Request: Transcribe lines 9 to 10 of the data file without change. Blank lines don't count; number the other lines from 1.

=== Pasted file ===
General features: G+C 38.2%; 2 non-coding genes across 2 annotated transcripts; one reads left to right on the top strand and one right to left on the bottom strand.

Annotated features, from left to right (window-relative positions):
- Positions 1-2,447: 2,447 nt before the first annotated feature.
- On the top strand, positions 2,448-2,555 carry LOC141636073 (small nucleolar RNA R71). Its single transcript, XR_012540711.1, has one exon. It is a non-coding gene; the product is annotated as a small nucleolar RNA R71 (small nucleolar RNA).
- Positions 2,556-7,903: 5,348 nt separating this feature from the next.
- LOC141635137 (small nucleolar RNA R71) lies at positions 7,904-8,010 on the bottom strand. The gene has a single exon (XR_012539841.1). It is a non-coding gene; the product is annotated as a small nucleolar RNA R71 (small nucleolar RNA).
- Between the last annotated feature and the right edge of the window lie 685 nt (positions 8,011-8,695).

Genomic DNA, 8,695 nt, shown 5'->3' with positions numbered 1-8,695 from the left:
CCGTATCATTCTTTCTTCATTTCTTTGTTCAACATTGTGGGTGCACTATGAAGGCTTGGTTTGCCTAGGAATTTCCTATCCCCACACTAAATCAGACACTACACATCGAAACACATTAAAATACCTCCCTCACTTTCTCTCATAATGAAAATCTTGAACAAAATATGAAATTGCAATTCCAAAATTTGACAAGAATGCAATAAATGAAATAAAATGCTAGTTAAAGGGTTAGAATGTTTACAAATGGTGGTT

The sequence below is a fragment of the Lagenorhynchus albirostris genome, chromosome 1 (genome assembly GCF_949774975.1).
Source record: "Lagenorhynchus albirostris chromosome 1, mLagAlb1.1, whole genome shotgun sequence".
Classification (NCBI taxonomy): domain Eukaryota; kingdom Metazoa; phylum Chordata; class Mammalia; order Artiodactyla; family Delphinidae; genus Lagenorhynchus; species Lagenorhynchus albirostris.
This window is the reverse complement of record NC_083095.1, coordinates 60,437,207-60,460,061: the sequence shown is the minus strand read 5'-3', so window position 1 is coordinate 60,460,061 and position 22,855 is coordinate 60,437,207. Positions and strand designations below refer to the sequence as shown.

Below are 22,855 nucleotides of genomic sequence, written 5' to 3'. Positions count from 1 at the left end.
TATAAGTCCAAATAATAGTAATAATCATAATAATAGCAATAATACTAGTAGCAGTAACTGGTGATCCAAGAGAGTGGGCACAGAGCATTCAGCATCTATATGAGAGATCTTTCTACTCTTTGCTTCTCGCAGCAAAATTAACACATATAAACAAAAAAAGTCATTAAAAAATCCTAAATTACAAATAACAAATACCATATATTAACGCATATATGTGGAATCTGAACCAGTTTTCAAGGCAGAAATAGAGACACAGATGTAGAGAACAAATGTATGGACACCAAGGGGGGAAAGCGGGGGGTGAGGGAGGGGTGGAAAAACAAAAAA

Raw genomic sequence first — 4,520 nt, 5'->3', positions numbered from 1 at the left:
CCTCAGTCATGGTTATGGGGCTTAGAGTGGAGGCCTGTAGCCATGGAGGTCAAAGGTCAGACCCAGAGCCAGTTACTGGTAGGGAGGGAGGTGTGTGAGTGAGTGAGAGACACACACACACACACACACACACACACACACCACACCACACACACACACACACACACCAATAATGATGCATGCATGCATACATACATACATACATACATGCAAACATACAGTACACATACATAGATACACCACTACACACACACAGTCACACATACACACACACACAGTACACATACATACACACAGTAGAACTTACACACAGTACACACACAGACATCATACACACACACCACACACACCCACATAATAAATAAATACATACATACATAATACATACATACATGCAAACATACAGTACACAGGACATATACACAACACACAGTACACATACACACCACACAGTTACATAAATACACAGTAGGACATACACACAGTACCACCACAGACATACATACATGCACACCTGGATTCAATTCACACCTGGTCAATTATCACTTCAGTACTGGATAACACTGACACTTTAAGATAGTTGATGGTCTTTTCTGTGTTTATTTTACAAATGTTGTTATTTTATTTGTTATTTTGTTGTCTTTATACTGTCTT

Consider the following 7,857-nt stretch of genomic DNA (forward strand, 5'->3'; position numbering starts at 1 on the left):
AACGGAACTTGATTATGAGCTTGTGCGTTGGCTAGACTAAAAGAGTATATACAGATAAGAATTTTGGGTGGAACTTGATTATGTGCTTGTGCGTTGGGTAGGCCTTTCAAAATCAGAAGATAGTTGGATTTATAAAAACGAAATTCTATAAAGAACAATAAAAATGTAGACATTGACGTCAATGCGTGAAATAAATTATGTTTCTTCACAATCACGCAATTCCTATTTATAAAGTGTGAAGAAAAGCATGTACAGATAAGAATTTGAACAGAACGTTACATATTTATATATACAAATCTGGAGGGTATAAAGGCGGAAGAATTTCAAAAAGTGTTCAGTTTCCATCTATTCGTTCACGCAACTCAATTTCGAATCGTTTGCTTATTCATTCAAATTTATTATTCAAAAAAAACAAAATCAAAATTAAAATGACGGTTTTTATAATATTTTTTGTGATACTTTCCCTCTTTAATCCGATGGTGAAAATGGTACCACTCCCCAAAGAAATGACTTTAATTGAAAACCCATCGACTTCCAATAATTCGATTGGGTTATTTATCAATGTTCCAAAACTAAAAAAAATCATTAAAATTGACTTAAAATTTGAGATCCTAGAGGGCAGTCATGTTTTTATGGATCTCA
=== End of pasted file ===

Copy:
CCGTATCATTCTTTCTTCATTTCTTTGTTCAACATTGTGGGTGCACTATGAAGGCTTGGTTTGCCTAGGAATTTCCTATCCCCACACTAAATCAGACACTACACATCGAAACACATTAAAATACCTCCCTCACTTTCTCTCATAATGAAAATCTTGAACAAAATATGAAATTGCAATTCCAAAATTTGACAAGAATGCAATAAATGAAATAAAATGCTAGTTAAAGGGTTAGAATGTTTACAAATGGTGGTT

The sequence below is a fragment of the Lagenorhynchus albirostris genome, chromosome 1 (genome assembly GCF_949774975.1).